And as the sympathy which he felt for sinners was unusually strong, so was it also peculiarly practical. This was strikingly manifested in the case of penitents. “When you are with people in distress on account of their sins,” he sometimes said, “you must not only pray for them, but you must throw yourself into their circumstances; you must be a penitent too; they must pray through you, and what you say must be exactly what they would say if they knew how.” He carried out the same principle into the matter of faith; and he has related instances in which, when he has been laboring to exert the faith of sympathy, actual faith has arisen correspondingly in the mind of the sinner, and the power of God and of salvation have burst upon both, as they simultaneously appropriated the atonement of Christ.
We now give our readers a statement of the way of salvation that is very simple and happy. It is a specimen of the form in which John Smith greatly delighted to propound the truth:
“Jesus Christ is the gift of God to a lost world. It hath pleased the Father that in Him should all fullness dwell. Faith is the condition on which we receive the blessings of the Gospel. I am a lost sinner. Jesus is offered to me. I trust in Him and am saved. I continue to trust, and am continually saved. God testifies this by His Holy Spirit. So all the way through, in every situation, and in all circumstances, if we only trust in Christ, we cannot be confounded. What is it that I want? It is in Christ, and Christ is offered to me; then I must take what I want in Christ. Nothing but a want of this faith can prevent me from enjoying the blessing. This completely strips man, and puts the honor of God’s grace on Christ. This is the Gospel, good news, glad tidings. ‘Glory to God in the highest; on earth peace, good-will to men.’
‘O for a trumpet voice,
On all the world to call!'”
Of the progress of the work of God he remarks: “I think we are rising a little throughout the circuit. My dear colleague has had some glorious seasons. At Framfield, a number of praying souls were met together to spend a day during the Christmas holidays. Mr. Calder had to go that way; he called, and preached to them. While he was preaching, the power of God came down. Several cried aloud for mercy. I suppose there were twelve in distress, and one of the local preachers was enabled to believe for entire sanctification.”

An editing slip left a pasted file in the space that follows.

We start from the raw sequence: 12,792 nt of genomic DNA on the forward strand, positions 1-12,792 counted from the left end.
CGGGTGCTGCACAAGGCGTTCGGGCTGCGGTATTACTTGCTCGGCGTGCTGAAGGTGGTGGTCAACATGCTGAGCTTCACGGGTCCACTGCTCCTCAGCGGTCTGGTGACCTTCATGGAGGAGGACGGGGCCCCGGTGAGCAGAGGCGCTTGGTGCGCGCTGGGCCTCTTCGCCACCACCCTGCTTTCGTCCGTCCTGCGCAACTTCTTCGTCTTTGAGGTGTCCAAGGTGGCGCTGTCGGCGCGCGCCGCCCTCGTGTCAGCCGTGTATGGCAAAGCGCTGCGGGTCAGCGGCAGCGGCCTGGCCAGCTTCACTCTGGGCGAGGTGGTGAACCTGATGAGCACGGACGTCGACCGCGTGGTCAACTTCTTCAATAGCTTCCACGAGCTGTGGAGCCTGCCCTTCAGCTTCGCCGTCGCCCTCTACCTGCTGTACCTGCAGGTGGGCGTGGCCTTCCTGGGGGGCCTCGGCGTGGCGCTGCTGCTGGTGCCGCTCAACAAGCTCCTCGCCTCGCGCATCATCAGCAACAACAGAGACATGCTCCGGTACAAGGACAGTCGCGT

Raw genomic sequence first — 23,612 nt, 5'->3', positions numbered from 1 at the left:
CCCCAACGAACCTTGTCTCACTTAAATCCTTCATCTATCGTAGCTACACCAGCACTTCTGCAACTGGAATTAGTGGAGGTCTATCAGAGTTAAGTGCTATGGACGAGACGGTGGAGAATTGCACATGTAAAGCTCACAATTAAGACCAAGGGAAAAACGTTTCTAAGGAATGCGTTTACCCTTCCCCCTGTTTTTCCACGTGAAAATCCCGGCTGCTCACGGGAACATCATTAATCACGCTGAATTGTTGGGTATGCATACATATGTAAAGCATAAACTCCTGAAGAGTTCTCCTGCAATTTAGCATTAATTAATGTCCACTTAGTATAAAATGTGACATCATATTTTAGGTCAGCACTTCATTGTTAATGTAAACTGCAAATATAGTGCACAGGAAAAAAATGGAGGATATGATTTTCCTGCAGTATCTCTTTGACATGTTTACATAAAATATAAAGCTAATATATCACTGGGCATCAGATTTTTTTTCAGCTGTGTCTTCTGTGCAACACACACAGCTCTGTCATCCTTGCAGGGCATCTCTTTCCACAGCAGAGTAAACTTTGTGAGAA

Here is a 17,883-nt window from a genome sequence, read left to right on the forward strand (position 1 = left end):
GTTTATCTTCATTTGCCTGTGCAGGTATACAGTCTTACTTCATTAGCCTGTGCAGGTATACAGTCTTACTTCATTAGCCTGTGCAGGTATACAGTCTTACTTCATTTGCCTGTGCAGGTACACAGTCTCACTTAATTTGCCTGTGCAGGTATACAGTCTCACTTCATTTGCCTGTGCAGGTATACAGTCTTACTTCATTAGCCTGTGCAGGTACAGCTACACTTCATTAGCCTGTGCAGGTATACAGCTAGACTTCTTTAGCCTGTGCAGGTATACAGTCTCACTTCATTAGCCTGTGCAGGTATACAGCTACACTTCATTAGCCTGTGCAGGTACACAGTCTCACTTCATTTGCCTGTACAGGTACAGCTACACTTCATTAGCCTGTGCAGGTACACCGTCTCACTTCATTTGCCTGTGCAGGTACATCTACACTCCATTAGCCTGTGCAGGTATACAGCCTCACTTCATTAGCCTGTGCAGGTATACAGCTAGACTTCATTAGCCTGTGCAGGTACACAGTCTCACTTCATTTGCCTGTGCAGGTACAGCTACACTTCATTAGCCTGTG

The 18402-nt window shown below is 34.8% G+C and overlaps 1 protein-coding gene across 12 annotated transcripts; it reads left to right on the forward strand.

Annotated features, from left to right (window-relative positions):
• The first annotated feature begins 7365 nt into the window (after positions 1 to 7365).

At the District-Meeting held in London in the month of May, Mr. Smith was appointed to assist in conducting a watch-night at City-road Chapel. The whole of the preceding afternoon he spent in earnest entreaty for the Divine blessing upon the meeting. He had great enlargement in delivering an exhortation on the occasion; and while he was afterwards engaged in prayer, the influence of the Holy Spirit descended in an unusual manner. The effect was extraordinary. Some cried aloud under a consciousness of their sin and peril; some were unable to repress exclamations of praise to God; while others were so overwhelmed as to be obliged to retire from the chapel. Among these last was a baker, who had been accustomed to follow his business on the Sabbath-day. His alarm was so powerful that he was bowed down towards the earth, and it was with great difficulty that he succeeded in reaching his own house. When he retired to bed, sleep had forsaken him. He arose in inexpressible agony, and casting himself on his knees, wrestled with God for about two hours, when the Lord pardoned his sins, and filled his heart with joy, and his mouth with thanksgiving. His wife also soon experienced the same blessing; the immediate result of which was, that they altogether relinquished baking on the Sabbath day, and sacrificed the gains of iniquity, which amounted to one guinea per week. “I had an interview with them,” says Mr. Clarkson, “about two years afterwards, and they assured me that the Lord had so prospered them in their business that they had been gainers ever since.